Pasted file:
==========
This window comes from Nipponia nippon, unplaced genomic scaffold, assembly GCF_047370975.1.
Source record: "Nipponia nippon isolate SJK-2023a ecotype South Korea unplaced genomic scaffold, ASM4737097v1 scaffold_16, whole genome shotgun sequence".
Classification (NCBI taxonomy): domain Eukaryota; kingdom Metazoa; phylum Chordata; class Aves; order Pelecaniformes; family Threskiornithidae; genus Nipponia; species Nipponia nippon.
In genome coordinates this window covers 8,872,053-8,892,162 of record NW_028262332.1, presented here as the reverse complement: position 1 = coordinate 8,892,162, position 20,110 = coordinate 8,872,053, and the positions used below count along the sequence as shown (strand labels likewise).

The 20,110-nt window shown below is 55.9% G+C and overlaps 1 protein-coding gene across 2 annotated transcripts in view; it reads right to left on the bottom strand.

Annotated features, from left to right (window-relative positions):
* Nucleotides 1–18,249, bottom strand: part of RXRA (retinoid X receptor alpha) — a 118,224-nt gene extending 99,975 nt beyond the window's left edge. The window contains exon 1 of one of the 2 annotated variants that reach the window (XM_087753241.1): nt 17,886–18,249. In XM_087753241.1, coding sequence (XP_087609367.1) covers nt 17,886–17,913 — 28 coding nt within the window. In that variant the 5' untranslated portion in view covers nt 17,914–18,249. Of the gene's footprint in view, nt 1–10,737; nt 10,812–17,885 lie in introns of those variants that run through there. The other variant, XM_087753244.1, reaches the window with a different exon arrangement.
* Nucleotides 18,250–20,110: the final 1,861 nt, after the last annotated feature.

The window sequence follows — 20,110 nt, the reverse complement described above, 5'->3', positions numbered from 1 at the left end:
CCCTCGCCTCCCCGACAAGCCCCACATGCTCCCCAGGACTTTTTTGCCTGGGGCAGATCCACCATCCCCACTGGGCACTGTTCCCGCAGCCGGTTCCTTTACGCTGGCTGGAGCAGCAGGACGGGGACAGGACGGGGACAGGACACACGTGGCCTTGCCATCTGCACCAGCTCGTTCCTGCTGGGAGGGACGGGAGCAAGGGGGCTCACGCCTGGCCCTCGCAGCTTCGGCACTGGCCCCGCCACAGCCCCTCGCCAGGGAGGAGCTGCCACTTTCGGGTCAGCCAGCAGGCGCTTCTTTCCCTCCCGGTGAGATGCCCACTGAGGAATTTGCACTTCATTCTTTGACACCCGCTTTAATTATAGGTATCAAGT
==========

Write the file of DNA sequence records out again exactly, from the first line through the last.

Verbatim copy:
This window comes from Nipponia nippon, unplaced genomic scaffold, assembly GCF_047370975.1.
Source record: "Nipponia nippon isolate SJK-2023a ecotype South Korea unplaced genomic scaffold, ASM4737097v1 scaffold_16, whole genome shotgun sequence".
Classification (NCBI taxonomy): domain Eukaryota; kingdom Metazoa; phylum Chordata; class Aves; order Pelecaniformes; family Threskiornithidae; genus Nipponia; species Nipponia nippon.
In genome coordinates this window covers 8,872,053-8,892,162 of record NW_028262332.1, presented here as the reverse complement: position 1 = coordinate 8,892,162, position 20,110 = coordinate 8,872,053, and the positions used below count along the sequence as shown (strand labels likewise).

The 20,110-nt window shown below is 55.9% G+C and overlaps 1 protein-coding gene across 2 annotated transcripts in view; it reads right to left on the bottom strand.

Annotated features, from left to right (window-relative positions):
* Nucleotides 1–18,249, bottom strand: part of RXRA (retinoid X receptor alpha) — a 118,224-nt gene extending 99,975 nt beyond the window's left edge. The window contains exon 1 of one of the 2 annotated variants that reach the window (XM_087753241.1): nt 17,886–18,249. In XM_087753241.1, coding sequence (XP_087609367.1) covers nt 17,886–17,913 — 28 coding nt within the window. In that variant the 5' untranslated portion in view covers nt 17,914–18,249. Of the gene's footprint in view, nt 1–10,737; nt 10,812–17,885 lie in introns of those variants that run through there. The other variant, XM_087753244.1, reaches the window with a different exon arrangement.
* Nucleotides 18,250–20,110: the final 1,861 nt, after the last annotated feature.

The window sequence follows — 20,110 nt, the reverse complement described above, 5'->3', positions numbered from 1 at the left end:
CCCTCGCCTCCCCGACAAGCCCCACATGCTCCCCAGGACTTTTTTGCCTGGGGCAGATCCACCATCCCCACTGGGCACTGTTCCCGCAGCCGGTTCCTTTACGCTGGCTGGAGCAGCAGGACGGGGACAGGACGGGGACAGGACACACGTGGCCTTGCCATCTGCACCAGCTCGTTCCTGCTGGGAGGGACGGGAGCAAGGGGGCTCACGCCTGGCCCTCGCAGCTTCGGCACTGGCCCCGCCACAGCCCCTCGCCAGGGAGGAGCTGCCACTTTCGGGTCAGCCAGCAGGCGCTTCTTTCCCTCCCGGTGAGATGCCCACTGAGGAATTTGCACTTCATTCTTTGACACCCGCTTTAATTATAGGTATCAAGT